I had a vanity table with a white ruffle
and a small three-way mirror like a triptych.
Depression would sit with me there
and we'd stare and stare into the reflection
until my face became a monster's face,
then indistinct,
then black.
I miss the blue rug.

                                     –Roselle P. O'Brien

Where Is the Guest?
Depression resides in my bed.
It’s a bed in my living room.
A cramped studio with a window of joy,
A tree I did not put there . . .
What a sanctuary of sorrow I lie on each night!
Mattress ruffles . . . invisible.
Only when I look out the window do I find joy.
Gratitude resurrected in a sanctuary constructed
Well before the menial concept of me.
I watch as empathy glows around a window,
Much greater than myself
Or the apathy I concern myself with.
And how is it, I would never treat any other person
With such a punitive ruler or measuring stick?
Pry them open.
Probe for value.
I love the rainbow
Above a bed I must leave.
It is true, I can no longer pay the rent on this dwelling.
And should I shoulder it to my next residence . . .
I pray gratitude will show up like a ditto mark and scatter
Into the room of chaos I call depression.
Books contain my anger.
Remind me . . . I am not the publisher.
Make me aware there are others who suffer through this script.
Others who sprawl on their beds between the covers of depression and sorrow . . .
                                                               –Kathryn M. Fazio


smallflower.gifWith the sincerity of children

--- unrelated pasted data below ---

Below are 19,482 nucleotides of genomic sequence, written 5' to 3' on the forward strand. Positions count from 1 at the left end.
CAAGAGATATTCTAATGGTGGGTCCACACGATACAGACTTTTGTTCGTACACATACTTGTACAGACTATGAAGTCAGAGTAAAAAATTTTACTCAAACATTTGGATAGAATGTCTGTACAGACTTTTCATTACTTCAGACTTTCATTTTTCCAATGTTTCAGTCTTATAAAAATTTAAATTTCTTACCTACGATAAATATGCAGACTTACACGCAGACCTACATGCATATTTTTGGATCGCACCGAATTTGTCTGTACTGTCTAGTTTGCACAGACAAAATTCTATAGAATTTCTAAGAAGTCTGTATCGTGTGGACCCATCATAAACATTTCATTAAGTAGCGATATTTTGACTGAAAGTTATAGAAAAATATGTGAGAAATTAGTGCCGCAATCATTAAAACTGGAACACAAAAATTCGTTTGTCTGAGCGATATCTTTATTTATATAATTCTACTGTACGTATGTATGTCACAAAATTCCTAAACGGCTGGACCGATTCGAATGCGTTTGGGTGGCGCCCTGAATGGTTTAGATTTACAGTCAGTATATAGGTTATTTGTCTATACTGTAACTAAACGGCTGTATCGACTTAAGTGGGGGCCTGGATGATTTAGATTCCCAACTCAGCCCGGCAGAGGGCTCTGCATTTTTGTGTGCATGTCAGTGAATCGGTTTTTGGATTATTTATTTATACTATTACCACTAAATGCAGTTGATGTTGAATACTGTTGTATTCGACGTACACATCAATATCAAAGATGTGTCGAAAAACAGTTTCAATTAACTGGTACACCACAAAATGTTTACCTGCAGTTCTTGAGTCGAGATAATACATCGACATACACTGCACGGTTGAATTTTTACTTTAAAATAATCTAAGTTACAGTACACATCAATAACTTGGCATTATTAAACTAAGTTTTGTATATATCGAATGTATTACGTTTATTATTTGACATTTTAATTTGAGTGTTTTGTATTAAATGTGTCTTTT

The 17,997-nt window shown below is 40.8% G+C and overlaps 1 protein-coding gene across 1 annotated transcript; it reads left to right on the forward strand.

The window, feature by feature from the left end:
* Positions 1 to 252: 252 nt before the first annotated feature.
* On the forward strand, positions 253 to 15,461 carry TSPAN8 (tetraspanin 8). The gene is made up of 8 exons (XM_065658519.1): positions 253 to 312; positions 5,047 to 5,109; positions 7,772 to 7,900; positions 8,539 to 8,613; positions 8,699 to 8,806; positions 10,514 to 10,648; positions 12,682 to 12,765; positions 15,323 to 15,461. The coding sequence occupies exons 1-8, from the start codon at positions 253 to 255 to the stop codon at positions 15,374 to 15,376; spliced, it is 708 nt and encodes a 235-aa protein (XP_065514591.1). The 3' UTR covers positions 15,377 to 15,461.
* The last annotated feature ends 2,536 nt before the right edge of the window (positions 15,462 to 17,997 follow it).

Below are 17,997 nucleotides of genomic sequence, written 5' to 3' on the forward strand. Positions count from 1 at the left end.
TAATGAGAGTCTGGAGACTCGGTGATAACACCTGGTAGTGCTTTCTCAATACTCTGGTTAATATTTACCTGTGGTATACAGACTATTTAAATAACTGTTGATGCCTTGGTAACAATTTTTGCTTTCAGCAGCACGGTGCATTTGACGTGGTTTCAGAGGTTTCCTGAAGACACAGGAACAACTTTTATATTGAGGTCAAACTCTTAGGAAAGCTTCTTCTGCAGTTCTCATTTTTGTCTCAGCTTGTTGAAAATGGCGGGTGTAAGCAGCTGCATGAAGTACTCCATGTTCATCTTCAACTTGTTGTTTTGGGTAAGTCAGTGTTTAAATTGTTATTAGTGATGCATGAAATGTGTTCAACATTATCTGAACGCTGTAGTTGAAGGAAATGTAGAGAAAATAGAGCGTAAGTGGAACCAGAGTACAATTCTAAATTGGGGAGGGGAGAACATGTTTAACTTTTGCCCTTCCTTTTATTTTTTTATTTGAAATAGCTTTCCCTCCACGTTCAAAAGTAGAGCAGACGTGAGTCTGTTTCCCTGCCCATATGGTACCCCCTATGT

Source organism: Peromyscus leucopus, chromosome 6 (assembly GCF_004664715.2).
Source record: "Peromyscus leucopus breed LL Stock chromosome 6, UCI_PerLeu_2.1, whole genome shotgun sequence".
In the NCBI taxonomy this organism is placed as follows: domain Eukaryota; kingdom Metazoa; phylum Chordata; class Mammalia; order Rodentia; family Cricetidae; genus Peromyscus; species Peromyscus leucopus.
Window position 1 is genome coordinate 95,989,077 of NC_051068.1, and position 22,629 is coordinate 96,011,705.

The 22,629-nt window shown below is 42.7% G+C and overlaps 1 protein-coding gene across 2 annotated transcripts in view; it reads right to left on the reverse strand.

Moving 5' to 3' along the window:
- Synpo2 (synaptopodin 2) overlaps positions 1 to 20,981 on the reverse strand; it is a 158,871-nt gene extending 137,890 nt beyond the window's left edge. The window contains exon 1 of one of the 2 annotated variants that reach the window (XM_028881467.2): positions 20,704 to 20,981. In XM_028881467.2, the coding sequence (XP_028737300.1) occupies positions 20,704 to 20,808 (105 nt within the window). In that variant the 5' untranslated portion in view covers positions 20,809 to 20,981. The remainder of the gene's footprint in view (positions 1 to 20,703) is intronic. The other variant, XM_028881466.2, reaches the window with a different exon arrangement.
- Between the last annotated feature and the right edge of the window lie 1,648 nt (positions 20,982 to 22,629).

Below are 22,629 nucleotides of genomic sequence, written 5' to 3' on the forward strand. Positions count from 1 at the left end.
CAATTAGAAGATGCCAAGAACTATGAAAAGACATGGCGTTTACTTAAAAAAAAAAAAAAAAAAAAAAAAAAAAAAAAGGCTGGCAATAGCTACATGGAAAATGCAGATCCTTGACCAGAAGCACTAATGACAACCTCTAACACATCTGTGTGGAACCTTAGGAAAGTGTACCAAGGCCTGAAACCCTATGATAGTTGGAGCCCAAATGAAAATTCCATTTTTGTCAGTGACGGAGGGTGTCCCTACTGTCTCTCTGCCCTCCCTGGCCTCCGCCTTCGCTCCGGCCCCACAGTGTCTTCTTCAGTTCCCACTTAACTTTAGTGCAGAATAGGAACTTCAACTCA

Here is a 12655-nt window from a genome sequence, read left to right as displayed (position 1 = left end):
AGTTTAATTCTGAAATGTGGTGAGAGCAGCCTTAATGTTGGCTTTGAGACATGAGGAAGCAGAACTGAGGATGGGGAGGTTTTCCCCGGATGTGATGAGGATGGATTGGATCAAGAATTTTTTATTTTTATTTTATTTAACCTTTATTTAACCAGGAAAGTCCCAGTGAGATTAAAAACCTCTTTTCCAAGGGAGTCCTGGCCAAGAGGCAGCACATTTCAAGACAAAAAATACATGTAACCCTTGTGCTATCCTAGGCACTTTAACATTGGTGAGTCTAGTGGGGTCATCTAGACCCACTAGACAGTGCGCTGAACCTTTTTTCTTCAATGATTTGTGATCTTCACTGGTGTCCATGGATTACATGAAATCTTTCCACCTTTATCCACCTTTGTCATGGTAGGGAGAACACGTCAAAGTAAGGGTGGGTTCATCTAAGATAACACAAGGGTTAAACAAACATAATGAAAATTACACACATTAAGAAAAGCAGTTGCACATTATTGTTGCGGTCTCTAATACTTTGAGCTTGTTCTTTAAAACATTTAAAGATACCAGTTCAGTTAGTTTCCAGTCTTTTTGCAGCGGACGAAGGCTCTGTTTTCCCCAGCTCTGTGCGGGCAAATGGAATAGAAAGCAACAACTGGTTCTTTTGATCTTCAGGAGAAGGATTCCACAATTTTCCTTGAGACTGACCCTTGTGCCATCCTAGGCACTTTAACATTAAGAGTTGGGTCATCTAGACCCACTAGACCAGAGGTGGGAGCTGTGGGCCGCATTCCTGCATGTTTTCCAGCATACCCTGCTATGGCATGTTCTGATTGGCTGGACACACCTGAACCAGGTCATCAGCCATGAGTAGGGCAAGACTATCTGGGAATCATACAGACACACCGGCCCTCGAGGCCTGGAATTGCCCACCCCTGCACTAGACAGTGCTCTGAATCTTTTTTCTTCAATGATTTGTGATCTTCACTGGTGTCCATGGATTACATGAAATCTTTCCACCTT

they scramble to explore
the deeper recesses of the island
They survey its mountains, caves and
dense undergrowths with breath held and
hands clasped tightly
Gathering strength from each other, they push forward
Cheeks flushed, eyes too bright
No sound but the echo
Of solemn whispers and labored breath . . .
The children are after a golden treasure
Certain by some Divine Providence
That no harm can come to them
Certain that the treasure was put there
For them to find
And no one, especially the grown-ups
Could appreciate its incredible dazzle more than they -
Because the eyes of children
Are not trained to make the distinction
Between real and counterfeit gold
And whether the treasure is there or not
Makes little difference
Because the children, who are very wise
Know that the treasure is not in the gold itself
But in the search for it.

Dear Readers,
I wrote Treasure Hunt many years ago, before I found the treasure of poetry as a healing tool. Nevertheless, this poem could very well refer to the poetry therapy journey.
Each poem you find that resonates inside you is a golden nugget— a treasure sent from Rumi, Emily Dickinson, Carl Sandburg, Stanley Kunitz and some of the greatest souls who have ever lived. And every time you permit yourself to write your true feelings, you are panning for gold.
As hundreds of participants of The Creative "Righting" Center can attest, every seminar and peer group is an adventure. The interactive process of reflection and dialogue activates your own personal growth and healing process.
I invite you to consider joining the circle of people who use poetry passionately for the purpose of helping themselves and others. Learn about The National Association for Poetry Therapy and the work being done around the country. (Links are provided). The Creative "Righting" Center offers its services for therapy and training to individuals, groups and agencies.  I welcome your questions and comments by e-mail or phone.
Sherry Reiter (SLR)